• Ice Sheet: the largest of any glacier type, extending over 50,000 square kilometers. The only places on earth that have these frozen monsters are Antarctica and Greenland. Antarctica alone is home to 92% of all glacial ice worldwide. Ice sheets are so massive and heavy that they literally bend the continental crust on which they sit, a phenomena known as isostatic depression.
  • Ice Cap: similar to an ice sheet, though smaller and forming a roughly circular, dome-like structure that completely blankets the landscape underneath.
  • Ice Field: a smaller version on an ice cap that fails to cover the land and is elongated relative to the underlying topography.

Glacial Movement

There are two types of glacial movement: sliders and creepers. Sliders travel along a thin film of water located on the bottom of the glacier. Creepers, on the other hand, form internal layers of ice crystals that move past one another based on the surrounding conditions (e.g. weight, pressure, temperature). The top and middle layers of a glacier tend to move faster than the rest. Most glaciers are both creepers and sliders, plodding along in both fashions.

Glacier speed can vary from virtually at rest to a kilometer or more per year.

On average, though, glaciers move at the laggardly pace of a couple hundred feet per year. In general, a heavier glacier moves quicker than a lighter one, a steep glacier quicker than a less steep one, a warmer glacier quicker than a cooler one.

Glaciers Shaping the Land

Because glaciers are so massive, the land they dominate is carved and shaped in significant and long lasting ways through glacial erosion. As a glacier moves it grinds, crushes, and envelopes rocks of all shapes and sizes, wielding the ability to alter any landform in its path, a process known as abrasion.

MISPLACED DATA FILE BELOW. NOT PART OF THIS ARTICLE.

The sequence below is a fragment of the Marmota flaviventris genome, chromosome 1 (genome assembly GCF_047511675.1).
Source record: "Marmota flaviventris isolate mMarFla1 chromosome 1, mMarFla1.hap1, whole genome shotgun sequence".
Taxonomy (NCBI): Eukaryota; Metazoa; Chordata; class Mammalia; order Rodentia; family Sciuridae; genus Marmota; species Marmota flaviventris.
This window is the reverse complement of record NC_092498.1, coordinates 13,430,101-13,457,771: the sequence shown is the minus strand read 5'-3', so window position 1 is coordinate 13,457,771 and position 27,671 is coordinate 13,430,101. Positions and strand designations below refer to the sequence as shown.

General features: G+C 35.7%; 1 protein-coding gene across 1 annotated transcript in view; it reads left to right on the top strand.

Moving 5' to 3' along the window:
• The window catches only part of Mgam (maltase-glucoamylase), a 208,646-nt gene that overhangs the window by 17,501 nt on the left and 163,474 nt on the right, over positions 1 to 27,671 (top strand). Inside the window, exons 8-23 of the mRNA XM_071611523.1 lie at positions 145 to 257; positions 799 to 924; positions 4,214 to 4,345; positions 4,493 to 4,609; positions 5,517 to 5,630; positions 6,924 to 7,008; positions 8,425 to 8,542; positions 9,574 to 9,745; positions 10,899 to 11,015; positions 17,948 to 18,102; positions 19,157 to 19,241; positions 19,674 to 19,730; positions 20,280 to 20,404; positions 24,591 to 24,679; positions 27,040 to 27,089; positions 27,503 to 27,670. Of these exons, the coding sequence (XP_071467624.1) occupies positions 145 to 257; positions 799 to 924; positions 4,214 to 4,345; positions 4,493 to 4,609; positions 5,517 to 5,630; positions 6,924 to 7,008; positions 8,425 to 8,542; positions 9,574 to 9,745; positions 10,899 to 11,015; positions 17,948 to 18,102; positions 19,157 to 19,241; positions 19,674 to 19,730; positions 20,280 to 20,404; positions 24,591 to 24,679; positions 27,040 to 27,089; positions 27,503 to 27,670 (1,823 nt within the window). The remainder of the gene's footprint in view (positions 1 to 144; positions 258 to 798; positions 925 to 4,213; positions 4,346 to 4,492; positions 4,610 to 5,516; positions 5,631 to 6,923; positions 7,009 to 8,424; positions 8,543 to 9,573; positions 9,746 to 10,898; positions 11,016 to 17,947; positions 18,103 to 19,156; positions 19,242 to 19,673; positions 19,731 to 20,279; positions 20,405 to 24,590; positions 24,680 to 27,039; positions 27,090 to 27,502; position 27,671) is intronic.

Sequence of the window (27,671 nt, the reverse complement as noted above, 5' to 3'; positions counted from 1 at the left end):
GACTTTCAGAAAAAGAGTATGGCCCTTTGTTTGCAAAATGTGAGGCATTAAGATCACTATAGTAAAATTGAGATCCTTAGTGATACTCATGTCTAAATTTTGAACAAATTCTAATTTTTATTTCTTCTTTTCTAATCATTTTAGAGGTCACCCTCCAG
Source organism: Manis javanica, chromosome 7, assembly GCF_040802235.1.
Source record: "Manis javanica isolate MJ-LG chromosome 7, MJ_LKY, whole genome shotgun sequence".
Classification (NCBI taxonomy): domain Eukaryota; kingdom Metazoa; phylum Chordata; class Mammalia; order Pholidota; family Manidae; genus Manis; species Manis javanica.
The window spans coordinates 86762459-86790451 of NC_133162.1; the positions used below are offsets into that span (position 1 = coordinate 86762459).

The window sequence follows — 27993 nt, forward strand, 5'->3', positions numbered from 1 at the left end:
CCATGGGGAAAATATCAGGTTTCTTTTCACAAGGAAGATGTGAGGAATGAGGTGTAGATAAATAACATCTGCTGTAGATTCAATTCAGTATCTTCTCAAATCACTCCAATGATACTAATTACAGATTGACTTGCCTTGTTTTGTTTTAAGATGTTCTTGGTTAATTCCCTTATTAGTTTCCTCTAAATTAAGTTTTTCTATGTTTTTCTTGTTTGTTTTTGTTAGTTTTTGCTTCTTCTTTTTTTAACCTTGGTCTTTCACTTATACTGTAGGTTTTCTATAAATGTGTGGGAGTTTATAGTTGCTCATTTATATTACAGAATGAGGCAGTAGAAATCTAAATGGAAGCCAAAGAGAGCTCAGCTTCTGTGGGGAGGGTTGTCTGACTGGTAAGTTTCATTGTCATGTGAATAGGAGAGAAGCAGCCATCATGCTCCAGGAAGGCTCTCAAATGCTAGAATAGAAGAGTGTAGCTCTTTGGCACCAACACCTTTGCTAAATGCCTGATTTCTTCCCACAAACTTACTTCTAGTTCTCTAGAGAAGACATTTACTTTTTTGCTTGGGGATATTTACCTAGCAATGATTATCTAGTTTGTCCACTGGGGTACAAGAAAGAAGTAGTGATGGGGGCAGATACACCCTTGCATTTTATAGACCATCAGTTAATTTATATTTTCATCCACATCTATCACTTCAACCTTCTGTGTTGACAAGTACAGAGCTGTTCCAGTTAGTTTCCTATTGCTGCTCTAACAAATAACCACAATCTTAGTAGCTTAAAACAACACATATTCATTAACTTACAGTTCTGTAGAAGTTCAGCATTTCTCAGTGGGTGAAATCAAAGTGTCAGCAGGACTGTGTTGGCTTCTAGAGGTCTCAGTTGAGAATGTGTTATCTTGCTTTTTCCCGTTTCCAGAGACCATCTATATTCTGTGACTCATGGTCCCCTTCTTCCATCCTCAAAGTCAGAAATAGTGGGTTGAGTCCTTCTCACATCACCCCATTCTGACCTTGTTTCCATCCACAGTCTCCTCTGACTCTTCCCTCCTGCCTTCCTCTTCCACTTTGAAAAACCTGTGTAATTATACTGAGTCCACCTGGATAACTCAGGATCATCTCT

A simple analogy when thinking about how glaciers shape the land is to envision the large rocks it carries as chisels, gashing and scraping out new formations in the ground below.

Typical formations that result from the passing of a glacier include U-shape valleys (sometimes forming fjords when the sea fills them), long oval hills called drumlins, narrow ridges of sand and gravel called eskers, and hanging waterfalls, among many others.

The most common landform left by a glacier is known as a moraine. There are a variety of these depositional hills, but all are characterized by unstratified (a fancy word for unorganized) material including boulders, gravel, sand, and clay.

Why are Glaciers Important?

Glaciers have shaped much of the earth as we know it through the processes described above and are just as intimately connected with the earth's current condition.

The common fear is that with temperatures rising worldwide, glaciers will begin to melt, releasing some or all of the huge amounts of water held inside. As a result, the oceanic processes and structures we have adapted to will abruptly change, with unknown consequences.

To find out more, scientists are turning to paleoclimatology, a field of study that uses glacial deposits, fossils, and sediments to determine the history of earth's climate. Ice cores from Greenland and Antarctica are currently being used to this end.